Breast cancer is the second most common cancer in women after skin cancer. Mammograms can detect breast cancer early, possibly before it has spread.
Mammography is the most common screening test for breast cancer.
A mammogram is a picture of the inside of the breast. Mammography may find tumors that are too small to feel.
It may also find ductal carcinoma in situ (DCIS). In DCIS, abnormal cells line the breast duct, and in some women may become invasive cancer.
Mammography is less likely to find breast tumors in women with dense breast tissue. Because both tumors and dense breast tissue appear white on a mammogram, it can be harder to find a tumor when there is dense breast tissue.
Magnetic resonance imaging (MRI) may be used to screen women who have a high risk of breast cancer.
After breast cancer has been diagnosed, tests are done to find out if cancer cells have spread within the breast or to other parts of the body.
In breast cancer, the stage is based on the size and location of the primary tumor, the spread of cancer to nearby lymph nodes or other parts of the body, tumor grade, and whether certain biomarkers are present.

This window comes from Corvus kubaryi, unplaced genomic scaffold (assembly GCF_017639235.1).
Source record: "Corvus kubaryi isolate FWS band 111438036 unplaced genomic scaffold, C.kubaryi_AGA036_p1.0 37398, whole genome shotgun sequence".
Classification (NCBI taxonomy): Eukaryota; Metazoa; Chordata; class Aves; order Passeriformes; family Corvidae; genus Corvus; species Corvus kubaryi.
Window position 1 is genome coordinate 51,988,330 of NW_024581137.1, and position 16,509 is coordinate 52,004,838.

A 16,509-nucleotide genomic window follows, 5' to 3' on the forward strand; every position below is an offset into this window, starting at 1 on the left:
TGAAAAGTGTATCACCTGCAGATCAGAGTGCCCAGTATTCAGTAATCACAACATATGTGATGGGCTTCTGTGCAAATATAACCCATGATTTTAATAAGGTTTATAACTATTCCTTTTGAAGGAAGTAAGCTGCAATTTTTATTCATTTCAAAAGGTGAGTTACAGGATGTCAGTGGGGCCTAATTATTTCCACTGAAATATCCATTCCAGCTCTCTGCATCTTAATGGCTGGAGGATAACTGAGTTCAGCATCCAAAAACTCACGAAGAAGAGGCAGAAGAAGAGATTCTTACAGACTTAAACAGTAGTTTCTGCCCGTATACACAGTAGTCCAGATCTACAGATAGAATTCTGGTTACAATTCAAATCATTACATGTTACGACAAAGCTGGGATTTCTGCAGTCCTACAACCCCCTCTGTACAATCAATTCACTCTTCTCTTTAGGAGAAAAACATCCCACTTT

Talk to your doctor to find out what your breast cancer stage is and how it is used to plan the best treatment for you.
The treatment of breast cancer depends partly on the stage of the disease.
Six types of standard treatment are used: Surgery, Radiation therapy, Chemotherapy, Hormone therapy, Targeted therapy, and Immunotherapy.
Avoiding risk factors and increasing protective factors may help prevent cancer.
The following are risk factors for breast cancer: Older age, A personal history of breast cancer or benign (noncancer) breast disease, Inherited risk of breast cancer, dense breast tissue, Reproductive history resulting in greater exposure to estrogen, Taking hormone therapy for symptoms of menopause, Radiation therapy to the breast or chest, Obesity, and Drinking alcohol.
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